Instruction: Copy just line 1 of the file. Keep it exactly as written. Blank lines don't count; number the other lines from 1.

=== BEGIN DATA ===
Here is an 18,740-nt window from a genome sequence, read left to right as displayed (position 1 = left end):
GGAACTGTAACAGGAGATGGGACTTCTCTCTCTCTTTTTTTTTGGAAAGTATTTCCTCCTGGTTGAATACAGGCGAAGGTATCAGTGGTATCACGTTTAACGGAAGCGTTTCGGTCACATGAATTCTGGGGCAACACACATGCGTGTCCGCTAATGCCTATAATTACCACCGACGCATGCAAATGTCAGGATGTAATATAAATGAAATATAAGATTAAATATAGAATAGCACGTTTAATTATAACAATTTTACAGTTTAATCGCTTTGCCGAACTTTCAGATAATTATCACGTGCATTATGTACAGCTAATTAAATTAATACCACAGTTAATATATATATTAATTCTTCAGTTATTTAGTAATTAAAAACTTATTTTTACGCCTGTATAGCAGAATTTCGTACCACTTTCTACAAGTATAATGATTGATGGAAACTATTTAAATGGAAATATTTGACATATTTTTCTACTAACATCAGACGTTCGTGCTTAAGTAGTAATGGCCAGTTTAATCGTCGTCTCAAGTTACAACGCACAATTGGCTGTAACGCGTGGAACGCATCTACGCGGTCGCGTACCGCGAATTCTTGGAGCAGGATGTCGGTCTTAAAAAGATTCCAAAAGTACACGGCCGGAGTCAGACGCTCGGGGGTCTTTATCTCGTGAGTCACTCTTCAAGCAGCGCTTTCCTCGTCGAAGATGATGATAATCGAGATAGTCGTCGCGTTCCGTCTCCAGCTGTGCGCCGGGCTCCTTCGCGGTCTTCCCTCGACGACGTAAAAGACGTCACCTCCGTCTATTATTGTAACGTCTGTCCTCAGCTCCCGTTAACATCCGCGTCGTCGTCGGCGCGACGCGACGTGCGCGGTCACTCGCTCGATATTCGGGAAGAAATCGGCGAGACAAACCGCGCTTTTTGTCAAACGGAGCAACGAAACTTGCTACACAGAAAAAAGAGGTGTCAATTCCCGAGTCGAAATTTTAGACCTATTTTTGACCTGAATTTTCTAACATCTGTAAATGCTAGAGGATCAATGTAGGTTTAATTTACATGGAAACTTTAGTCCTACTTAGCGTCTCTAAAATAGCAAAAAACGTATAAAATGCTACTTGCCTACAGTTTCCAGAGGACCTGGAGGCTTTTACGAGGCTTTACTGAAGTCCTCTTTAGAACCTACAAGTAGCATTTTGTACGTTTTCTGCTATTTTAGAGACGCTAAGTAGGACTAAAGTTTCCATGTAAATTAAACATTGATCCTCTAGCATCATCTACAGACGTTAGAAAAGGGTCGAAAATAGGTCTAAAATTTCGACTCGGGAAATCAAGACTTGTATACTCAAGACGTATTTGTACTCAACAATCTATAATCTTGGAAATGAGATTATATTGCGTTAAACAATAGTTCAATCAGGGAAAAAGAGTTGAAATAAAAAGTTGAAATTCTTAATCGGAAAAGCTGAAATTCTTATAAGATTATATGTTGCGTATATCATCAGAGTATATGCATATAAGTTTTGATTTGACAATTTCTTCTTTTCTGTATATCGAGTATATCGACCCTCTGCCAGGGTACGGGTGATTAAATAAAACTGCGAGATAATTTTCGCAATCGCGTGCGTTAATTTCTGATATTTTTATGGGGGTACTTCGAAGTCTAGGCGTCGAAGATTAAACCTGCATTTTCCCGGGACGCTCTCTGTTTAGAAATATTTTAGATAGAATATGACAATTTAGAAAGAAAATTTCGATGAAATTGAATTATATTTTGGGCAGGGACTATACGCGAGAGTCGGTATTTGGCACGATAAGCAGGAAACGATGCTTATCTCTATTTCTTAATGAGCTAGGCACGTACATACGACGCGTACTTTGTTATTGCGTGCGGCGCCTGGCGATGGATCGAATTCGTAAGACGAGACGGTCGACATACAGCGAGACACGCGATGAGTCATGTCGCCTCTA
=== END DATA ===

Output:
Here is an 18,740-nt window from a genome sequence, read left to right as displayed (position 1 = left end):